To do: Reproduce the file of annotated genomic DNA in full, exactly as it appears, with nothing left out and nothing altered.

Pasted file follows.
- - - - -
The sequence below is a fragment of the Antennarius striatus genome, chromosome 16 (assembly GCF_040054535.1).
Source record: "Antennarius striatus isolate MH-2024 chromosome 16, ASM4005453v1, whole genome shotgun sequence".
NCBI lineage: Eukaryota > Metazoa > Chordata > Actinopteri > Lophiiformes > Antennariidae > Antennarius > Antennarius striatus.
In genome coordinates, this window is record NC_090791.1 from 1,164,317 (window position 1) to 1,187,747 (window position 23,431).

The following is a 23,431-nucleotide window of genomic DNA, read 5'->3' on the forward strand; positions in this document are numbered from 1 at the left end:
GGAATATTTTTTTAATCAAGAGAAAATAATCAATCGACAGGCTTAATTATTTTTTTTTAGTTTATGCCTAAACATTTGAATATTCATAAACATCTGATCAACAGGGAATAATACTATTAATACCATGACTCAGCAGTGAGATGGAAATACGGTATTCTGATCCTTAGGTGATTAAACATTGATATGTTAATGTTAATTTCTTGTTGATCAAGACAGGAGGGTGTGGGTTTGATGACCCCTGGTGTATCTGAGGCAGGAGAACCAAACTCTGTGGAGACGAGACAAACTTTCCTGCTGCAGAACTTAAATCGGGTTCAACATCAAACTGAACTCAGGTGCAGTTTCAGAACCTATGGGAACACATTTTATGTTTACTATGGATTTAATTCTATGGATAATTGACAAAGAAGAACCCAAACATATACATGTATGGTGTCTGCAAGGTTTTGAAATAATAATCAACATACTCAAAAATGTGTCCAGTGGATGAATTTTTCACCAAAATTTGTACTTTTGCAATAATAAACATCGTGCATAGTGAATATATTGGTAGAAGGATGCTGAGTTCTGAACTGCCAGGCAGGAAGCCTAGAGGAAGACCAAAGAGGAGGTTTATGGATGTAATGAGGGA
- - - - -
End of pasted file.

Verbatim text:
The sequence below is a fragment of the Antennarius striatus genome, chromosome 16 (assembly GCF_040054535.1).
Source record: "Antennarius striatus isolate MH-2024 chromosome 16, ASM4005453v1, whole genome shotgun sequence".
NCBI lineage: Eukaryota > Metazoa > Chordata > Actinopteri > Lophiiformes > Antennariidae > Antennarius > Antennarius striatus.
In genome coordinates, this window is record NC_090791.1 from 1,164,317 (window position 1) to 1,187,747 (window position 23,431).

The following is a 23,431-nucleotide window of genomic DNA, read 5'->3' on the forward strand; positions in this document are numbered from 1 at the left end:
GGAATATTTTTTTAATCAAGAGAAAATAATCAATCGACAGGCTTAATTATTTTTTTTTAGTTTATGCCTAAACATTTGAATATTCATAAACATCTGATCAACAGGGAATAATACTATTAATACCATGACTCAGCAGTGAGATGGAAATACGGTATTCTGATCCTTAGGTGATTAAACATTGATATGTTAATGTTAATTTCTTGTTGATCAAGACAGGAGGGTGTGGGTTTGATGACCCCTGGTGTATCTGAGGCAGGAGAACCAAACTCTGTGGAGACGAGACAAACTTTCCTGCTGCAGAACTTAAATCGGGTTCAACATCAAACTGAACTCAGGTGCAGTTTCAGAACCTATGGGAACACATTTTATGTTTACTATGGATTTAATTCTATGGATAATTGACAAAGAAGAACCCAAACATATACATGTATGGTGTCTGCAAGGTTTTGAAATAATAATCAACATACTCAAAAATGTGTCCAGTGGATGAATTTTTCACCAAAATTTGTACTTTTGCAATAATAAACATCGTGCATAGTGAATATATTGGTAGAAGGATGCTGAGTTCTGAACTGCCAGGCAGGAAGCCTAGAGGAAGACCAAAGAGGAGGTTTATGGATGTAATGAGGGA